trolley diagram.jpg

Alternatives 

Trolley, pulley, or cable run for  your dog is one humane alternative.   Here are come links to  websites that offer step by step instructions for building your own.   

http://jennaandsnickers.com/2013/07/cable-run/

http://homesteadchronicles.com/blog/installing-a-dog-run/

http://www.animalliberationfront.com/Practical/Pets/PetCare/

Facts About Chaining Dogs

http://www.humanesociety.org/issues/chaining_tethering/fact

I deserve more than being a prisoner in your backyard.
Please give me some freedom!
— the dog
  Guard Dog  ,  from Mutts comic strip

Guard Dog, from Mutts comic strip

Unchain Your Dog

In the state of California it is illegal to tie your dog to any stationary object for more than a 3 hour period within 24 hours.   Click here for a more details on this law. 

What is meant by "chaining" or "tethering" dogs?

Generally speaking, the terms “tethering” and “chaining” refer to the practice of fastening a dog to a stationary object and leaving him unattended. The term “chaining” tends to refer to situations where thick, heavy chains are used. “Tethering” is more often referred to partial restraint on a rope, lighter chain or pulley, which is the more prevalent form of tethering. These terms are not meant to refer to an animal being walked on a leash, or cases of supervised, temporary tethering while an owner is present.

  • Why do people tether their dogs?

    People tether their dogs for a variety of reasons. Most people who do this are unaware of the harm it can cause to their dogs. Social norms of pet-keeping have made tethering unpopular, so it is declining as a practice, but some reasons people do it include:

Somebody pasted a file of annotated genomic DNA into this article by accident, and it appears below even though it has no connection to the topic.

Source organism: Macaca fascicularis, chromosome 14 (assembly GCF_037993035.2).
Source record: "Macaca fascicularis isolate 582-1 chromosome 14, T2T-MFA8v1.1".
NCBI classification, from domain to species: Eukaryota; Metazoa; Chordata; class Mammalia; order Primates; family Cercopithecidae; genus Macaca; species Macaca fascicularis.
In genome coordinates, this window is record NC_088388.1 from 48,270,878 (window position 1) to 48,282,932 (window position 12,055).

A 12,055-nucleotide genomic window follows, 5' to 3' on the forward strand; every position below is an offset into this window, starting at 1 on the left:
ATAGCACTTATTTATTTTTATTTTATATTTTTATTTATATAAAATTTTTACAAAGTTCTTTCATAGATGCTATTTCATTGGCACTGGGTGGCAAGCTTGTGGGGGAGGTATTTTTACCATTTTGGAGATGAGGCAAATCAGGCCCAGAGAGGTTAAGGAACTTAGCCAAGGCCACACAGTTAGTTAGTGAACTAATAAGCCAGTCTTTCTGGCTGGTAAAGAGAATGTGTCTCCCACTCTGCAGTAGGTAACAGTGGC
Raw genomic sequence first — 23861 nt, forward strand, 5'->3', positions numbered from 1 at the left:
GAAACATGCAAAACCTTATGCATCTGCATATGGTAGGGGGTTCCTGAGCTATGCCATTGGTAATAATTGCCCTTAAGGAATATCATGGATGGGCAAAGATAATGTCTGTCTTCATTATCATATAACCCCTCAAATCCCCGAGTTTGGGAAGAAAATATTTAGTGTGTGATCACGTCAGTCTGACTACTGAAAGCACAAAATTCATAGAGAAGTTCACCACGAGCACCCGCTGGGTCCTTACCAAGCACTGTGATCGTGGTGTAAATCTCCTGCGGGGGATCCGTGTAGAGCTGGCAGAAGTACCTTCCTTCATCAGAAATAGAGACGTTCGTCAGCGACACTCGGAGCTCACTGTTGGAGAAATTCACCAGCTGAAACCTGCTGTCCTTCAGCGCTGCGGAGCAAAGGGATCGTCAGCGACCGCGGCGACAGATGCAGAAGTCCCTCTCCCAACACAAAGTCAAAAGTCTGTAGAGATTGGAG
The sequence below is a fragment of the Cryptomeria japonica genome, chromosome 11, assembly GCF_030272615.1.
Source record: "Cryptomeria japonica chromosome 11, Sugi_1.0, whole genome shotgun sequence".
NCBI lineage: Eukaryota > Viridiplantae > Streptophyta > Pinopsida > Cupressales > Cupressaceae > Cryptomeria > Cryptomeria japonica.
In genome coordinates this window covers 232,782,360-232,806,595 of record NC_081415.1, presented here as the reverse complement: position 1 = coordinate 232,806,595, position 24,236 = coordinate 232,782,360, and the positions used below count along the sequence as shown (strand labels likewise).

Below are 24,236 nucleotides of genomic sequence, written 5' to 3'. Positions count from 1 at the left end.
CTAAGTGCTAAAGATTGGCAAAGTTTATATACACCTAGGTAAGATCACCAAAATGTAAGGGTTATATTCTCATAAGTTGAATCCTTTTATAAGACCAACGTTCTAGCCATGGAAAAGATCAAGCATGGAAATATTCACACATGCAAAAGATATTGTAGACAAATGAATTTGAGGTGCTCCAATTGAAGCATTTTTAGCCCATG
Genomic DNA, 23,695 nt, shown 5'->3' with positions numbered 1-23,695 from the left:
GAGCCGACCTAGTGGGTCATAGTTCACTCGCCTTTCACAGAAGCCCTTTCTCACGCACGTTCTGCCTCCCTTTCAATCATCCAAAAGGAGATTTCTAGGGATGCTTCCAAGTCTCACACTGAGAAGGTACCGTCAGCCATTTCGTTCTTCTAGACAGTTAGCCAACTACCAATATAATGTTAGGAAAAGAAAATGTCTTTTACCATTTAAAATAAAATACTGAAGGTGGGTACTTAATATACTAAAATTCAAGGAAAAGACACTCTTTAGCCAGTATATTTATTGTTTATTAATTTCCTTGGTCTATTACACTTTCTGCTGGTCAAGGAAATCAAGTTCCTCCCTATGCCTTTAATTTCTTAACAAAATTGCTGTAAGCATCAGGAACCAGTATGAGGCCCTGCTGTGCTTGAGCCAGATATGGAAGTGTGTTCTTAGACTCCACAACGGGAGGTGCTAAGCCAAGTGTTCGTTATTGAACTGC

• The dog is a repeat escapee and the owner has run out of ideas to safely confine the dog. Sometimes this is the reason dogs are kept on heavier chains—they have chewed through or otherwise escaped lighter tethers and the owner is trying to keep them from getting loose.
  • The owner is trying to protect his dog from something on the other side of their fence (kids, another dog, etc.) by keeping the dog in one area in the yard.
  • The owner's fence is damaged, or the owner doesn't have a fenced yard.
  • The dog's behavior makes keeping him indoors challenging, and the owner doesn't know how to correct the behavior.
  • The landlord may not allow the pet owner to keep the dog indoors or install a fence.
  • The pet owner comes from a family that always tethered dogs, and may never have realized there were better options.

Why is tethering bad for dogs?

Dogs are naturally social beings who need interaction with humans and/or other animals. Intensive confinement or long-term restraint can severely damage their physical and psychological well-being. An otherwise friendly and docile dog, when kept continuously chained or intensively confined in any way, becomes neurotic, unhappy, anxious and often aggressive.

It is common for continuously tethered dogs to endure physical ailments as a result of being continuously tethered. Their necks can become raw and sore, and their collars can painfully grow into their skin. They are vulnerable to insect bites and parasites, and are at high risk of entanglement, strangulation, and harassment or attacks by other dogs or people.

Tethered dogs may also suffer from irregular feedings, overturned water bowls, inadequate veterinary care and extreme temperatures. During snow storms, these dogs often have no access to shelter. During periods of extreme heat, they may not receive adequate water or protection from the sun. Owners who chain their dogs are less likely to clean the area of confinement, causing the dogs to eat and sleep in an area contaminated with urine and feces. What's more, because their often neurotic behavior makes them difficult to approach, chained dogs are rarely given even minimal affection. Tethered dogs may become "part of the scenery" and can be easily ignored by their owners.